Health Officials’ Unlikely Partner in Preventing Gun Suicides: Gun-Shop Owners

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Photo: Anadolu Agency

From 2007 to 2009, a scary trend took hold in New Hampshire: a “spate of suicides involving a just-purchased firearm,” as a team of researchers phrased it in a study published in Suicide and Life-Threatening Behavior, which recounts their subsequent prevention effort. What’s unique, though, about this particular study, is the fourth author listed: Ralph Demicco, who hails not from any academic institution, but from Riley’s Sport Shop, which sells handguns and other firearms in Hooksett, New Hampshire.

As Scientific American reports, this is a fascinating example of the public-health community working with – and not against – the firearm community. Cooperation with gun-shop owners was exactly what the researchers were hoping for when they launched their study, though they were somewhat surprised when they got it – a reaction that offended some gun enthusiasts. “A firearm instructor said, ‘I could be insulted by that. Why do you think the firearm community would be less interested in preventing suicides than you would be?’” Elaine Frank, of Dartmouth-Hitchcock Medical Center in New Hampshire, told the magazine.

The project is not exactly an ambitious one. Frank and her colleagues wanted to make it “socially acceptable for relatives and friends to offer to hold on to a potentially suicidal gun owner’s weapons until the crisis has passed,” and so they designed and distributed posters and pamphlets saying exactly that to all 65 of the state’s gun retailers. Their idea borrows from the social-science literature, which holds that for most – not all, but most – people who attempt suicide, it’s a momentary crisis, and not something they’ve preplanned. As Scientific American’s Nancy Shute writes:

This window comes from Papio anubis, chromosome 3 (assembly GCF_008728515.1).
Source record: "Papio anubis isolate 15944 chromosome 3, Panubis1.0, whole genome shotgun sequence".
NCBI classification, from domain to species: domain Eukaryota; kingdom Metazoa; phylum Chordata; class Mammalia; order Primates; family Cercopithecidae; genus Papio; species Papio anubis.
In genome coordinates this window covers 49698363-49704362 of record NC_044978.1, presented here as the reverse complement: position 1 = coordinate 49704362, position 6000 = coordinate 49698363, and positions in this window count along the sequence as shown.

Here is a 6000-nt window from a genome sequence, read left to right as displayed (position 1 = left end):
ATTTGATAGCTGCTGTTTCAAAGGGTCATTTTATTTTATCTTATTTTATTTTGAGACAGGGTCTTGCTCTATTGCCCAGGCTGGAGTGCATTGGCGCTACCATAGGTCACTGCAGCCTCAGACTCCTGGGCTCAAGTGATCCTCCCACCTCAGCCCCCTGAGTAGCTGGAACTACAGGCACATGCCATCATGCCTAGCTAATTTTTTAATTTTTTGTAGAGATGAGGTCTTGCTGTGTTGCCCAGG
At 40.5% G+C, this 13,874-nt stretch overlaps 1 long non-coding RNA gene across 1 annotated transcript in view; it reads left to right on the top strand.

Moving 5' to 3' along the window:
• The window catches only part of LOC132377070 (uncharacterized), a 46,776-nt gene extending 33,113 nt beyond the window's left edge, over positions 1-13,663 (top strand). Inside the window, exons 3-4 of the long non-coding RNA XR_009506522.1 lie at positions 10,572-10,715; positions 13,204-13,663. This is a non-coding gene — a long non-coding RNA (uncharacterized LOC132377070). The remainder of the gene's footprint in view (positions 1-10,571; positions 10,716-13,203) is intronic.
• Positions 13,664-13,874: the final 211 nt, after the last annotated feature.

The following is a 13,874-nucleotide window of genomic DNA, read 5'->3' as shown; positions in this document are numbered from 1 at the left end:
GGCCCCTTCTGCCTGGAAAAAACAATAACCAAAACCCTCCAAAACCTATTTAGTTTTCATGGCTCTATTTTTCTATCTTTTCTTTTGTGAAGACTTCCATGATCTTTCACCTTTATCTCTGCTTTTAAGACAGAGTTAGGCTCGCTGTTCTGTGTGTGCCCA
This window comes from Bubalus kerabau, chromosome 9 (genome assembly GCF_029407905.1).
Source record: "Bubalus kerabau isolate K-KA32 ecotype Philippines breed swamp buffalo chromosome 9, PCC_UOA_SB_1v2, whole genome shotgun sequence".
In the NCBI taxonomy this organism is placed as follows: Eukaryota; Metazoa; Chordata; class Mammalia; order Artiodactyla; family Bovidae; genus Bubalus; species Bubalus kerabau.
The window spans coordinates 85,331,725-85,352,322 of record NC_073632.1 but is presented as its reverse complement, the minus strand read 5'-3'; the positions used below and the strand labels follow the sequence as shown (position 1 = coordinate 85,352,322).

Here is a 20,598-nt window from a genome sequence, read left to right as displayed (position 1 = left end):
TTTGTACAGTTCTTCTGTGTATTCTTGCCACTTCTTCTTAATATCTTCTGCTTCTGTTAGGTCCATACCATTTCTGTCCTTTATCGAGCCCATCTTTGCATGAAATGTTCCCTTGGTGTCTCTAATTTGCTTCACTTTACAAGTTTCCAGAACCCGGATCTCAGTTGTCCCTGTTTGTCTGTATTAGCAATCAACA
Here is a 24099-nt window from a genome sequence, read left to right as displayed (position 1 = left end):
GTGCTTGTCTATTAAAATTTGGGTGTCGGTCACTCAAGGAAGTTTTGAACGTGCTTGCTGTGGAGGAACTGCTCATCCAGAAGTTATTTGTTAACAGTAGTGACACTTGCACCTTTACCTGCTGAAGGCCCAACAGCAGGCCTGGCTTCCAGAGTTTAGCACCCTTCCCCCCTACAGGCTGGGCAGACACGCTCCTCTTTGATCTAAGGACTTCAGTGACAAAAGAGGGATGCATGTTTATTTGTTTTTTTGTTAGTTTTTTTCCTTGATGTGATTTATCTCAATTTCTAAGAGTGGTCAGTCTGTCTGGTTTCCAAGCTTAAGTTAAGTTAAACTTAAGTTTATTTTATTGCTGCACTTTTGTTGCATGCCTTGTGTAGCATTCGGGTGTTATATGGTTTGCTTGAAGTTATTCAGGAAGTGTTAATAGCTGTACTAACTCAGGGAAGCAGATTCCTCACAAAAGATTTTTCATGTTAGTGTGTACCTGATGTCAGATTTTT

Two thirds of those who survived a suicide attempt, according to one 1991 study, had started planning their course of action less than an hour beforehand. Another study notes that almost half of the 82 people who attempted suicide said they had started thinking about their current attempt less than 10 minutes earlier. Moreover, in the case of guns especially, an investigation by the New Hampshire medical examiner’s office showed that nearly one in 10 suicides by firearm from 2007 to 2009 involved a weapon that was purchased or rented the preceding week — often within just a few hours.

True, some will make another attempt. But most do not:

Instead, studies show, the majority of survivors die a natural death many years after failing to kill themselves. The period of greatest vulnerability seems to be in the first year after an attempt, a time when treatment for those who try to end their life is critically important, experts say.

As Shute notes, about a dozen states have implemented similar public-safety campaigns. What’s promising about the approach in New Hampshire is this: Six months later, about half of the shops still had the materials on display. A small step, sure. But it’s still a step. The abstract for this paper, by the way, ends with the most hopeful sentence I’ve read in a while regarding guns: “Public health and gun groups can successfully collaborate on suicide prevention activities.” Indeed, if this study is any indication, it seems they can.